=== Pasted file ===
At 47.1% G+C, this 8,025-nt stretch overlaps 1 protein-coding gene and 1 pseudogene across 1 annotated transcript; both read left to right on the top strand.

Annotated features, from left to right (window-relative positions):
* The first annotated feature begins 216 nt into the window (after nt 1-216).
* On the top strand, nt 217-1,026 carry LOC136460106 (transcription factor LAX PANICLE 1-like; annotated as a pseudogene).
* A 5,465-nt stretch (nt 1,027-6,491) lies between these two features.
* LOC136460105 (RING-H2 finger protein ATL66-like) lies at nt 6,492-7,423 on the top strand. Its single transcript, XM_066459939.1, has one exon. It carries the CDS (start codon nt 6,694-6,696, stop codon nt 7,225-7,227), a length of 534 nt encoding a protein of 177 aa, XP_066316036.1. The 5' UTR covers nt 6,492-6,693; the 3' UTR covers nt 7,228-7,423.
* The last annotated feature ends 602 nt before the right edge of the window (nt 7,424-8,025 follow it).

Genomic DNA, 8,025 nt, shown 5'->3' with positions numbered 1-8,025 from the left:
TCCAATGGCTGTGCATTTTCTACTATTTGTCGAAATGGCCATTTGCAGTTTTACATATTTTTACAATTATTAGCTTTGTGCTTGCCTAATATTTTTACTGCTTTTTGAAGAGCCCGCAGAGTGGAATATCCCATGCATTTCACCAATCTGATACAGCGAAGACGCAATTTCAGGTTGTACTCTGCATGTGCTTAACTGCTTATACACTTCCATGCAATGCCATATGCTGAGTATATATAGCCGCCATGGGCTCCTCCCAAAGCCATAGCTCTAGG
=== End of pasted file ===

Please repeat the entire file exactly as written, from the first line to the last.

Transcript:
At 47.1% G+C, this 8,025-nt stretch overlaps 1 protein-coding gene and 1 pseudogene across 1 annotated transcript; both read left to right on the top strand.

Annotated features, from left to right (window-relative positions):
* The first annotated feature begins 216 nt into the window (after nt 1-216).
* On the top strand, nt 217-1,026 carry LOC136460106 (transcription factor LAX PANICLE 1-like; annotated as a pseudogene).
* A 5,465-nt stretch (nt 1,027-6,491) lies between these two features.
* LOC136460105 (RING-H2 finger protein ATL66-like) lies at nt 6,492-7,423 on the top strand. Its single transcript, XM_066459939.1, has one exon. It carries the CDS (start codon nt 6,694-6,696, stop codon nt 7,225-7,227), a length of 534 nt encoding a protein of 177 aa, XP_066316036.1. The 5' UTR covers nt 6,492-6,693; the 3' UTR covers nt 7,228-7,423.
* The last annotated feature ends 602 nt before the right edge of the window (nt 7,424-8,025 follow it).

Genomic DNA, 8,025 nt, shown 5'->3' with positions numbered 1-8,025 from the left:
TCCAATGGCTGTGCATTTTCTACTATTTGTCGAAATGGCCATTTGCAGTTTTACATATTTTTACAATTATTAGCTTTGTGCTTGCCTAATATTTTTACTGCTTTTTGAAGAGCCCGCAGAGTGGAATATCCCATGCATTTCACCAATCTGATACAGCGAAGACGCAATTTCAGGTTGTACTCTGCATGTGCTTAACTGCTTATACACTTCCATGCAATGCCATATGCTGAGTATATATAGCCGCCATGGGCTCCTCCCAAAGCCATAGCTCTAGG